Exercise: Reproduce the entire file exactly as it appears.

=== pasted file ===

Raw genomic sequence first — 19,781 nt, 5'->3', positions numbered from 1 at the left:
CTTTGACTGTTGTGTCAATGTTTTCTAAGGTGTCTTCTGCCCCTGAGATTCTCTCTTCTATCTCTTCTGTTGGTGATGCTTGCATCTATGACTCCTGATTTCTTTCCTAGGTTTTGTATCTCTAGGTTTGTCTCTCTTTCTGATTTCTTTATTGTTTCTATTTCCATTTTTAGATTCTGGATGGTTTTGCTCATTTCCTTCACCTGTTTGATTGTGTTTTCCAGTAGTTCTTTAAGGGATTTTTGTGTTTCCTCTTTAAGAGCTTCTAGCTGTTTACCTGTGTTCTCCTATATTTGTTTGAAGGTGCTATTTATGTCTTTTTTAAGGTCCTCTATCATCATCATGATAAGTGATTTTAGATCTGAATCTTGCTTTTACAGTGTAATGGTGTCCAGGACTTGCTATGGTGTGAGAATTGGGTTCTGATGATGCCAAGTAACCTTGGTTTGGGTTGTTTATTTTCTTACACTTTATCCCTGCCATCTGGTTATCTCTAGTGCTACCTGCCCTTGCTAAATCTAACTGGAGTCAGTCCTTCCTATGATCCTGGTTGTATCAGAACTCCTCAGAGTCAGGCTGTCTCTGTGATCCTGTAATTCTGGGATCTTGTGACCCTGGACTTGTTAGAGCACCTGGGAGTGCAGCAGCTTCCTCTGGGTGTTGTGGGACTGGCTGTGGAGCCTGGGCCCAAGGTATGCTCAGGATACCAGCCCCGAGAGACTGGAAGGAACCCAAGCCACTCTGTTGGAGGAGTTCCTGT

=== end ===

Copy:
Raw genomic sequence first — 19,781 nt, 5'->3', positions numbered from 1 at the left:
CTTTGACTGTTGTGTCAATGTTTTCTAAGGTGTCTTCTGCCCCTGAGATTCTCTCTTCTATCTCTTCTGTTGGTGATGCTTGCATCTATGACTCCTGATTTCTTTCCTAGGTTTTGTATCTCTAGGTTTGTCTCTCTTTCTGATTTCTTTATTGTTTCTATTTCCATTTTTAGATTCTGGATGGTTTTGCTCATTTCCTTCACCTGTTTGATTGTGTTTTCCAGTAGTTCTTTAAGGGATTTTTGTGTTTCCTCTTTAAGAGCTTCTAGCTGTTTACCTGTGTTCTCCTATATTTGTTTGAAGGTGCTATTTATGTCTTTTTTAAGGTCCTCTATCATCATCATGATAAGTGATTTTAGATCTGAATCTTGCTTTTACAGTGTAATGGTGTCCAGGACTTGCTATGGTGTGAGAATTGGGTTCTGATGATGCCAAGTAACCTTGGTTTGGGTTGTTTATTTTCTTACACTTTATCCCTGCCATCTGGTTATCTCTAGTGCTACCTGCCCTTGCTAAATCTAACTGGAGTCAGTCCTTCCTATGATCCTGGTTGTATCAGAACTCCTCAGAGTCAGGCTGTCTCTGTGATCCTGTAATTCTGGGATCTTGTGACCCTGGACTTGTTAGAGCACCTGGGAGTGCAGCAGCTTCCTCTGGGTGTTGTGGGACTGGCTGTGGAGCCTGGGCCCAAGGTATGCTCAGGATACCAGCCCCGAGAGACTGGAAGGAACCCAAGCCACTCTGTTGGAGGAGTTCCTGT